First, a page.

Powassan is a rare, but often serious disease that is caused by a virus spread by infected ticks. Of the 75 cases of Powassan (POW) virus disease reported in the United States over the past 10 years, a few cases have been reported in southern New England in recent years. POW virus is one of a group of arthropod-borne viruses (arboviruses) that can cause inflammation of the brain (encephalitis).
Anyone bitten by a tick in an area where the virus is commonly found can get infected with POW virus. The risk is highest for people who live, work or recreate in brushy or wooded areas, because of greater exposure to potentially infected ticks.
Powassan (POW) virus is an RNA virus that belongs to the genus Flavivirus. It is related to West Nile, St. Louis encephalitis, and Tick-borne encephalitis viruses.
Humans become infected with POW virus from the bite of an infected tick. Humans do not develop high enough concentrations of POW virus in their bloodstreams to infect feeding ticks. Humans are therefore considered to be “dead-end” hosts of the virus.
POW virus is maintained in a cycle between ticks and small-to-medium-sized rodents. In North America, three main enzootic cycles occur: Ixodes cookei and woodchucks, Ixodes marxi and squirrels, and Ixodes scapularis and white-footed mice. Ixodes cookei and Ixodes marxi rarely bite humans. Ixodes scapularis often bite humans and is the primary vector of Lyme disease.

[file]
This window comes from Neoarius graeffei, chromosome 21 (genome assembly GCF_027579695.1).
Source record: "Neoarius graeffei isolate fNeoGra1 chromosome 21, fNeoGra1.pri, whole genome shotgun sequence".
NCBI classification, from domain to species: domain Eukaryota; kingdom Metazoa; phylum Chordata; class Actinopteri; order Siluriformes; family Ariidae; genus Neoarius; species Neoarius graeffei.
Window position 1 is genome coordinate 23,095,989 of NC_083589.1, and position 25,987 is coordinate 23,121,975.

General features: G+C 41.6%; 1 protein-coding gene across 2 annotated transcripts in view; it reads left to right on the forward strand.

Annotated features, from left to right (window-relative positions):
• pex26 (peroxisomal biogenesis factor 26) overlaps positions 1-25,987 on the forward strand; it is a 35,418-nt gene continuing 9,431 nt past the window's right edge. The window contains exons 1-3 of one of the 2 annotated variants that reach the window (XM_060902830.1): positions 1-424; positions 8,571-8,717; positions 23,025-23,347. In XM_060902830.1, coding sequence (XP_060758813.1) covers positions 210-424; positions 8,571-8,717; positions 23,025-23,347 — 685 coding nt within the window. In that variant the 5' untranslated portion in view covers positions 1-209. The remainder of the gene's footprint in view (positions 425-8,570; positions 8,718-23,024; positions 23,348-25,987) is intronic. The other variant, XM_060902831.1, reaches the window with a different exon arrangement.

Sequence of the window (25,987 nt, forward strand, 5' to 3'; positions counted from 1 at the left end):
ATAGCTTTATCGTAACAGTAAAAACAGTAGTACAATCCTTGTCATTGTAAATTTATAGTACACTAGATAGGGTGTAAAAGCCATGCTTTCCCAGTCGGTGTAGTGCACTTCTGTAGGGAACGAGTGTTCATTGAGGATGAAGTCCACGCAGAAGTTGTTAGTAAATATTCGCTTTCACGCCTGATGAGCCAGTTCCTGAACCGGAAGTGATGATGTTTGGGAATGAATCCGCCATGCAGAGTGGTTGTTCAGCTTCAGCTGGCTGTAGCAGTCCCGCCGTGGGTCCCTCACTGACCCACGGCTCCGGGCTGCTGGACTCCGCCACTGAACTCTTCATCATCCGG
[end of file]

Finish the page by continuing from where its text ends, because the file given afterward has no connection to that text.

There are two types of POW virus in the United States. The first type, often called lineage 1 POW virus, appears to be associated with Ixodes cookei or Ixodes marxi ticks. The other type, lineage 2 POW virus is sometimes called Deer tick virus, and is associated with Ixodes scapularis ticks. Both lineages have been linked to human disease.
Reducing exposure to ticks is the best defense against Powassan virus disease, Lyme disease, Rocky Mountain spotted fever, and other tickborne infections. There is no vaccine for Powassan virus. There are several steps you and your family can take to prevent and control Powassan virus disease as demonstrated on the Lyme disease website.
Courtesy of the CDC Ticks website:
Diagnosis is based on a combination of signs and symptoms and laboratory tests of blood or spinal fluid. These tests typically detect antibodies that the immune system makes against the viral infection.